Money Matters

  • Ifthikar Bashir
  • Publish Date: May 7 2018 10:14PM
  • |
  • Updated Date: May 7 2018 10:14PM
Money Matters

I have been investing in equity mutual funds for sometime now. I have observed that most large cap funds have similar holdings. How do I pick the best ones? 

Sajad Bashir, 

via email

 

Looking at holdings is not the way to go. You should primarily look at long term returns and how volatile they have been. If you look at the large cap universe, you will come across 70-80 funds, 20-30 of which will not even be matching the returns of the index. In the middle, there are index funds and above them the long term winners. These funds are able to beat the benchmark by 8-9% annually over a 5-10 year period. At any point, their portfolio looks alike.

Fund managers add great value by keeping you away from some stocks while emphasising others. Don’t look at portfolios because all large cap portfolios will always look alike.

 

I have invested in a few equity mutual funds. What should I do if my top-performing funds start underperforming? 

Ali, via email

You should stop comparing performance of various funds every now and then. You should choose one or two funds, give them some time and, in that time, not look at others. If you watch funds on daily basis you only regret it. Alternatively, you will be unnecessarily happy seeing your fund doing well at that particular time. I don’t think you should be happy or sad about the day to day noise in the market. Choose a fund and do this evaluation after a 3-5 year period. Watching its performance more often is a futile exercise.

 

What should be the proportion of large, mid and small cap funds in one’s portfolio?

Mudasir Rashid, Sopore

 

Ideally, entrust your money to someone who is allocating it properly. But, generally, 65-70% should be in large caps, 20% in mid caps and 10-15% in small caps. If you analyse the equity universe in India, this is the break-up you get. Large caps account for 65-70% of the Indian market’s capitalisation and if your portfolio reflects that it will be a reasonable representative of the market. But at the same time, there will be great selectivity. There are thousands of listed stocks but your portfolio won’t typically contain more than 100 stocks. 

 

I am interested in investing in mutual funds via an SIP. Is it better to invest manually every month instead of through an automated SIP?

Suhail, via email

 

I don’t see any value in doing that. SIPs are able to eliminate the emotion of being selective with your dates. Say, next week the market goes down by 4% on two specific dates. What will you do? Will you have the courage to invest after the first day? And will you have the same conviction on the second day? In 2008, there were many days when the market went down by 5% in single sessions. There have been similar situations on the upside too. You will start regretting, you will pause. That is where an automated plan like SIP comes in. It eliminates the anxiety and the indiscipline of the human mind.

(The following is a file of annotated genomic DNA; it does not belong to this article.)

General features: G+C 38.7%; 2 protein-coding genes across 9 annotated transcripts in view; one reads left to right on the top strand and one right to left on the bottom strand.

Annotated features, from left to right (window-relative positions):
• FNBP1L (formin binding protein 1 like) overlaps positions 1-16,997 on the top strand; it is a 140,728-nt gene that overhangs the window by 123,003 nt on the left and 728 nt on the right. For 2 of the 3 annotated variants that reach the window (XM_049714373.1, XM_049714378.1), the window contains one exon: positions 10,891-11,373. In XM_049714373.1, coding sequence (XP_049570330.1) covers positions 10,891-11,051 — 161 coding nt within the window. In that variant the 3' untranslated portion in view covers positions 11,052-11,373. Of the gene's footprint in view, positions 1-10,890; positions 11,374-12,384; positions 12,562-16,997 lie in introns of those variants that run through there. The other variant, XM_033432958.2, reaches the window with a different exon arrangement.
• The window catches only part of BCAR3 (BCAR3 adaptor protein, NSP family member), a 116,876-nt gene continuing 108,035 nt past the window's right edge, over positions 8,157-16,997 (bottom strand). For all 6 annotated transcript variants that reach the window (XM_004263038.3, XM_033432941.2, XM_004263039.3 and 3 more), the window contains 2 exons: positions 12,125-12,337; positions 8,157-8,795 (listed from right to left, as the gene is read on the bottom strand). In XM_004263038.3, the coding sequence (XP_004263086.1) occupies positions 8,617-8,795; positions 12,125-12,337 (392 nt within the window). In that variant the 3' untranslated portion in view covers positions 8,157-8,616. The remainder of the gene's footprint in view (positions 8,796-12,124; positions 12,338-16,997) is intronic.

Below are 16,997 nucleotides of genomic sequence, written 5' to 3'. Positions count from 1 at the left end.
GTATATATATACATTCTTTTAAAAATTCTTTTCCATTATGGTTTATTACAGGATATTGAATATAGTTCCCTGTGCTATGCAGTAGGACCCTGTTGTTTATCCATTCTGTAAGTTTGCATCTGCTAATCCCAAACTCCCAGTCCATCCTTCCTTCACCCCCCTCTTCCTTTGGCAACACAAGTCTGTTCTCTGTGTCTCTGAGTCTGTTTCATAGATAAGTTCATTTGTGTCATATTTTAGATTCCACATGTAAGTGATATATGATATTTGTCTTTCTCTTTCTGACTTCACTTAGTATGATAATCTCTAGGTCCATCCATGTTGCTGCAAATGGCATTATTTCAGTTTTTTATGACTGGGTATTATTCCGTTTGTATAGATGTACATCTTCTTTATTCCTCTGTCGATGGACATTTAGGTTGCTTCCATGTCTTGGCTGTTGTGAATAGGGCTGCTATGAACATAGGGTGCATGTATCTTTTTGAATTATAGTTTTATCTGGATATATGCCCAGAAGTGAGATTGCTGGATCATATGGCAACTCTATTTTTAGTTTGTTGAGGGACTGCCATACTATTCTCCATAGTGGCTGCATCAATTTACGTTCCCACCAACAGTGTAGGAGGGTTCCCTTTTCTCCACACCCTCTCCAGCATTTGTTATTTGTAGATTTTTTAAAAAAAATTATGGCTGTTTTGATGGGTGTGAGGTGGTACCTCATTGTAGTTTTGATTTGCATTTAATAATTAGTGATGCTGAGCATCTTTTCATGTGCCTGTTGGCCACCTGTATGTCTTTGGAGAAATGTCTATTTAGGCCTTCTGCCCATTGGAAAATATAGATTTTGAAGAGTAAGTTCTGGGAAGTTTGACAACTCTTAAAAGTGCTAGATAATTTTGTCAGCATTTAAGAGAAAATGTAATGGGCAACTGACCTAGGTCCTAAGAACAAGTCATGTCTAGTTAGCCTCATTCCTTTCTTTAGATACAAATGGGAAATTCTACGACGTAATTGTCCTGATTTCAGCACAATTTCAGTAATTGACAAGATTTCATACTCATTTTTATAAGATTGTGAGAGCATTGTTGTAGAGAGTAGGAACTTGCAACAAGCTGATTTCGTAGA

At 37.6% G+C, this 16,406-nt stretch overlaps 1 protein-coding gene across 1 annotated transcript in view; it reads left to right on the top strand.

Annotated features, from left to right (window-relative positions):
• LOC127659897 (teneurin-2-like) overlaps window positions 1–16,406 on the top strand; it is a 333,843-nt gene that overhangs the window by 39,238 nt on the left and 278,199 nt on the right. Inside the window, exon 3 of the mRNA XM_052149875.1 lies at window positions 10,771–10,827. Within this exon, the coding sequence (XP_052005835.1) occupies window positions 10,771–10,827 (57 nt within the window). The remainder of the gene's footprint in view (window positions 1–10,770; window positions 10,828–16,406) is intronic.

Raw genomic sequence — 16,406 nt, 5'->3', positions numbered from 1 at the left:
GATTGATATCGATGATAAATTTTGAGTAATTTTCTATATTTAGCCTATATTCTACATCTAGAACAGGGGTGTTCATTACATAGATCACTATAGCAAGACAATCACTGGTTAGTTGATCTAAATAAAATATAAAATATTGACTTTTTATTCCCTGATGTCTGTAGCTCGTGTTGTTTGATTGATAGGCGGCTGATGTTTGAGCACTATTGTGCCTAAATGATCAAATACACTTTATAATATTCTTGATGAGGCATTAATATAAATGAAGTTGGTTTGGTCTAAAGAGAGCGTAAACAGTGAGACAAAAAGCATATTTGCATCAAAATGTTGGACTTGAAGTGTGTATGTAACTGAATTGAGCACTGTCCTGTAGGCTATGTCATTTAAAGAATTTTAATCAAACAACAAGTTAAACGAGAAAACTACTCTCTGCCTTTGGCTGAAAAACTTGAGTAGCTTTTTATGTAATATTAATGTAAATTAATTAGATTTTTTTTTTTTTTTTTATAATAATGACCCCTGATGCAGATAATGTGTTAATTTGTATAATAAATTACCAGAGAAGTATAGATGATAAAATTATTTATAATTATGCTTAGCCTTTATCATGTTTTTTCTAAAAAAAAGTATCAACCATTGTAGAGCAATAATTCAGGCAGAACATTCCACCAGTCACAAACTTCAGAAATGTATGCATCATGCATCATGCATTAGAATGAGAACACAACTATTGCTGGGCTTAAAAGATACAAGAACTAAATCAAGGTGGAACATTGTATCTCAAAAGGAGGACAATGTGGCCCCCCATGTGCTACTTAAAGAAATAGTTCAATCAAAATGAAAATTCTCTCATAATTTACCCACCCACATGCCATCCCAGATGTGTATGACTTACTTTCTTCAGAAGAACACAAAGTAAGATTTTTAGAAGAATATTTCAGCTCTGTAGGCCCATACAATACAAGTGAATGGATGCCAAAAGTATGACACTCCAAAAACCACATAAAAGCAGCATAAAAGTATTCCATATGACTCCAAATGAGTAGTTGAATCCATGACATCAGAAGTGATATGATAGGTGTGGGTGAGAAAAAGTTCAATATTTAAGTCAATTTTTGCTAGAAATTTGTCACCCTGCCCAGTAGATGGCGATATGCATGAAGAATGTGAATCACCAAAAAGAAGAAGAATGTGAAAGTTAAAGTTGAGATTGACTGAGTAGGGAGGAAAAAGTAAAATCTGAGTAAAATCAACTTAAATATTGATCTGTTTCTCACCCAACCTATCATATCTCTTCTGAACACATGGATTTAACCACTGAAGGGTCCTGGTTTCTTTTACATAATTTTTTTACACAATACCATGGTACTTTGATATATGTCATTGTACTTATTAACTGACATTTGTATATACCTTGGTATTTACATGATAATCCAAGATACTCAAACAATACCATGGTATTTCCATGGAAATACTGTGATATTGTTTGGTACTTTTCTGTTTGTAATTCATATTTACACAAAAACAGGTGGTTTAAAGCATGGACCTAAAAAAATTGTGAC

Does the thumb rule of “100 minus my age” provide the right debt equity allocation in a portfolio? 

Mahir Mir, via email

This is too simplistic. The general idea was that as you get older you will have to depend on your investments for your living expenses and, hence, you should reduce your equity exposure. But things have changed dramatically. Not everyone has the same level of expenses. You should only have a fixed income to the extent that it supports your needs in your retirement. The rest of your money should be, to a reasonable extent, in equity so that the worth of your capital is maintained.

The formula most investors should follow is this: if you have 5-10 years before you need the money, put as much of it in equity as you can without compromising your living standard. Most investors are not comfortable with 100% equity. Having some fixed income provides stability and protects you from the cyclical nature of the markets. PPF should be considered part of debt allocation as it provides guaranteed income in a tax-efficient way.

 

Which category of debt funds can suitably replace fixed bank deposits?

Mohammad Zubair, Nageen, Srinagar

I would suggest you to keep it simple: don’t move beyond short term debt funds. If your fixed deposit was going to be for a very short term, say six months, consider liquid funds. If it was for up to a year, consider ultra short term debt funds. If the deposit was going to be for three or five years, stop at short term debt funds. Don’t venture anywhere else because of the ups and downs of the market. When interest rates go up, bond prices go down and you will actually see a loss. Navigating through debt funds in a manner that you do not face an interim loss is important. So, stop at short term debt funds.

 

To buy mutual funds as a Non Resident Indian, do I need to maintain an Investment and Services Account or a Demat account which charge a certain amount per quarter, excluding service tax, education cess. Is there any way to buy mutual funds without maintaining these costly accounts? 

Firdous, via email

 

To invest in mutual funds, an NRI needs an NRE or an NRO bank account. An Investment and Services Account is not required or a Demat account. Such accounts incur charges which are an unnecessary expense. You can invest in mutual funds, offline and online, without having such accounts.